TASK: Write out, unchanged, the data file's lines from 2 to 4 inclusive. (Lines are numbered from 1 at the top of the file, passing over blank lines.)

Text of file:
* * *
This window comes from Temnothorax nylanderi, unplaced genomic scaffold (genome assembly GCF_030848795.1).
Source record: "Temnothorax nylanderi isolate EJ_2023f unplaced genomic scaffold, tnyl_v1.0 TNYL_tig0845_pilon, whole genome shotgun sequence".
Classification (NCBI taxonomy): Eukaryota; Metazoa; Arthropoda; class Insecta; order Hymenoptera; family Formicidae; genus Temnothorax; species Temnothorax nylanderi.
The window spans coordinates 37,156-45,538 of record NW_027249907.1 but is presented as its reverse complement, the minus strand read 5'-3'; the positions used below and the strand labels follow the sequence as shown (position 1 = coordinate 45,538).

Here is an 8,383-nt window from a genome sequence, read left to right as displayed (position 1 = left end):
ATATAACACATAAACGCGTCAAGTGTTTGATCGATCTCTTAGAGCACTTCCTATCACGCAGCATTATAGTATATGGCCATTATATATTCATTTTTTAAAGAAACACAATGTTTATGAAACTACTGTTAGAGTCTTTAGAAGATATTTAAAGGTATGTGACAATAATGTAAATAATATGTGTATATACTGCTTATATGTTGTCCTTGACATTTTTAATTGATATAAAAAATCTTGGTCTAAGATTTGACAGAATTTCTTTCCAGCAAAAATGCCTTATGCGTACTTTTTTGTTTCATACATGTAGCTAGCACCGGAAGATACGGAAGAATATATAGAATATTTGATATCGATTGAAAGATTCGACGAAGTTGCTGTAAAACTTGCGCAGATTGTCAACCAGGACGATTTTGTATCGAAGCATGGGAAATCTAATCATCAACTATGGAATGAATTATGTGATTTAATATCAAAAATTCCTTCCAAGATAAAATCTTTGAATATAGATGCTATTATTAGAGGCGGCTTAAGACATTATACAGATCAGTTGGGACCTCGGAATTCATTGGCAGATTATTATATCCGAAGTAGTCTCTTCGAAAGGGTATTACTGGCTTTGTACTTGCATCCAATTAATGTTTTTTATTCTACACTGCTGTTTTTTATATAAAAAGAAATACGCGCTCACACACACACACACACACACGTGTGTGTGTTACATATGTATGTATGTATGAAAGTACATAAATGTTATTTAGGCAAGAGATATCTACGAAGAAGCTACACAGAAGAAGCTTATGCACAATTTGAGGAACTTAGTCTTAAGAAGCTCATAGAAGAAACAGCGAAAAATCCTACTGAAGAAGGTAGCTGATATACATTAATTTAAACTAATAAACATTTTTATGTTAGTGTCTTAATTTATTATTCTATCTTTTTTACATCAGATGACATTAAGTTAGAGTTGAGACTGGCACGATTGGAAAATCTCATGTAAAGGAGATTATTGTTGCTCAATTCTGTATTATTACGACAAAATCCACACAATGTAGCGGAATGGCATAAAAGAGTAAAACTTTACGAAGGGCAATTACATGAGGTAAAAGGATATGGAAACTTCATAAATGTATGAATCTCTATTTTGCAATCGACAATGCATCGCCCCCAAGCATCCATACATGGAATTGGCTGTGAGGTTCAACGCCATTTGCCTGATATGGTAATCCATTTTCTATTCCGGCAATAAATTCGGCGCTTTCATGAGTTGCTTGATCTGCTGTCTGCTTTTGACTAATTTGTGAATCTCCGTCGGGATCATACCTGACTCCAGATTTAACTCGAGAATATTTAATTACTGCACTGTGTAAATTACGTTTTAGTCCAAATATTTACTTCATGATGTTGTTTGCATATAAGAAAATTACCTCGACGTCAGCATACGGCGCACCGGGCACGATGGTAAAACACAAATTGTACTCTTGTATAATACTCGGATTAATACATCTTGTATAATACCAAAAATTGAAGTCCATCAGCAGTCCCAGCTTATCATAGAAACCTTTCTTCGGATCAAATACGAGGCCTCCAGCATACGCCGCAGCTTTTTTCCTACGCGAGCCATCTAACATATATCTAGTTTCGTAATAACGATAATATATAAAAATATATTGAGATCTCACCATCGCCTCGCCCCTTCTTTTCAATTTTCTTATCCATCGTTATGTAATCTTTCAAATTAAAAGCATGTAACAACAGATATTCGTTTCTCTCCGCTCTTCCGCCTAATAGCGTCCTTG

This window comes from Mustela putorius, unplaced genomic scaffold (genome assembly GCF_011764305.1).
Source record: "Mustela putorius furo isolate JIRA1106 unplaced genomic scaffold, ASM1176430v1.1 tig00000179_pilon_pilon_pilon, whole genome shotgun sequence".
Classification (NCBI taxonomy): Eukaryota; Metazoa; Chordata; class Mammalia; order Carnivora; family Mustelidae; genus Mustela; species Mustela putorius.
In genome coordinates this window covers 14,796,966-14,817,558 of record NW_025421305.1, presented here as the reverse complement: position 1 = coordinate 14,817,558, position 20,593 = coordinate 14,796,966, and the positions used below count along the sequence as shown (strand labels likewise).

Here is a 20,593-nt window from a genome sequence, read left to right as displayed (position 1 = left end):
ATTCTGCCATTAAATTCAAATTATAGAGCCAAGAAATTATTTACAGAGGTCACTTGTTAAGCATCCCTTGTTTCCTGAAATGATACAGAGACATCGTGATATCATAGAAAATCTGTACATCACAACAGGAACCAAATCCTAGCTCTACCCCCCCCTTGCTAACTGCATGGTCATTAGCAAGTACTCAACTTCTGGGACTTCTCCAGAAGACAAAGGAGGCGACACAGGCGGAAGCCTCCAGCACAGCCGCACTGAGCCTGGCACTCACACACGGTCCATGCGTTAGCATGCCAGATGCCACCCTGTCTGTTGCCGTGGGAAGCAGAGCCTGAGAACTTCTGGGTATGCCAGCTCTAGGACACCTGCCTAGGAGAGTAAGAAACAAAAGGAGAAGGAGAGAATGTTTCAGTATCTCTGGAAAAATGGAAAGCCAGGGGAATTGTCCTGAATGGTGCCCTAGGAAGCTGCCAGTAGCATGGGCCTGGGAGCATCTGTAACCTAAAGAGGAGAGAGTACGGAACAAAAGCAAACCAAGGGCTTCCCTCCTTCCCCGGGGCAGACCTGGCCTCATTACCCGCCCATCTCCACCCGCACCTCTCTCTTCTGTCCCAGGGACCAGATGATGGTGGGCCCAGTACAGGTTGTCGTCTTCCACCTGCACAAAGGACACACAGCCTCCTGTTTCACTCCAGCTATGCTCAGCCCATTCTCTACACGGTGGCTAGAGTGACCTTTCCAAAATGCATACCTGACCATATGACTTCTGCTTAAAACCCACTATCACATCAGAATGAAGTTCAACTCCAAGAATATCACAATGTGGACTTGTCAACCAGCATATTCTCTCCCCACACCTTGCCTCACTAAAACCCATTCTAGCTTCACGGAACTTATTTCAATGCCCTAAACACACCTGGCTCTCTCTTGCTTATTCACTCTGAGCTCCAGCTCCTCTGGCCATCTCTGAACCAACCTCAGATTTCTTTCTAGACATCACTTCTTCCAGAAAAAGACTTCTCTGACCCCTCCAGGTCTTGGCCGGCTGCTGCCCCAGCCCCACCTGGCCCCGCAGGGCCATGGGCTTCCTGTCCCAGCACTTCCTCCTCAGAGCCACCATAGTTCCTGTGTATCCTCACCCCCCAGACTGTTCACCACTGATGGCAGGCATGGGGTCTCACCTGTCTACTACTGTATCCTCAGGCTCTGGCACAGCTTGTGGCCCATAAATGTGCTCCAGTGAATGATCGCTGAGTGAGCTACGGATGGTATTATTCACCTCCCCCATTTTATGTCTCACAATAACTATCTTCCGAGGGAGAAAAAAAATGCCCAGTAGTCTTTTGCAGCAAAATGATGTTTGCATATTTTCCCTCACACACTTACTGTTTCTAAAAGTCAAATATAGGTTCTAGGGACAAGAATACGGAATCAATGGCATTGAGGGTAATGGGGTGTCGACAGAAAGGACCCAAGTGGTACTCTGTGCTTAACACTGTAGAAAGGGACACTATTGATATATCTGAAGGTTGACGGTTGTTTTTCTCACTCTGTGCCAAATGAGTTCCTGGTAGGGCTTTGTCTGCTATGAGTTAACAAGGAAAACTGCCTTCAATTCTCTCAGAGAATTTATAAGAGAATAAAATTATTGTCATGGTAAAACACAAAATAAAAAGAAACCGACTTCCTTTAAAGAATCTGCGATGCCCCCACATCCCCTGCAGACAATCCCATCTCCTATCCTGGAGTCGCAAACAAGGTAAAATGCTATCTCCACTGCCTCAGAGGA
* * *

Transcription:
Source record: "Temnothorax nylanderi isolate EJ_2023f unplaced genomic scaffold, tnyl_v1.0 TNYL_tig0845_pilon, whole genome shotgun sequence".
Classification (NCBI taxonomy): Eukaryota; Metazoa; Arthropoda; class Insecta; order Hymenoptera; family Formicidae; genus Temnothorax; species Temnothorax nylanderi.
The window spans coordinates 37,156-45,538 of record NW_027249907.1 but is presented as its reverse complement, the minus strand read 5'-3'; the positions used below and the strand labels follow the sequence as shown (position 1 = coordinate 45,538).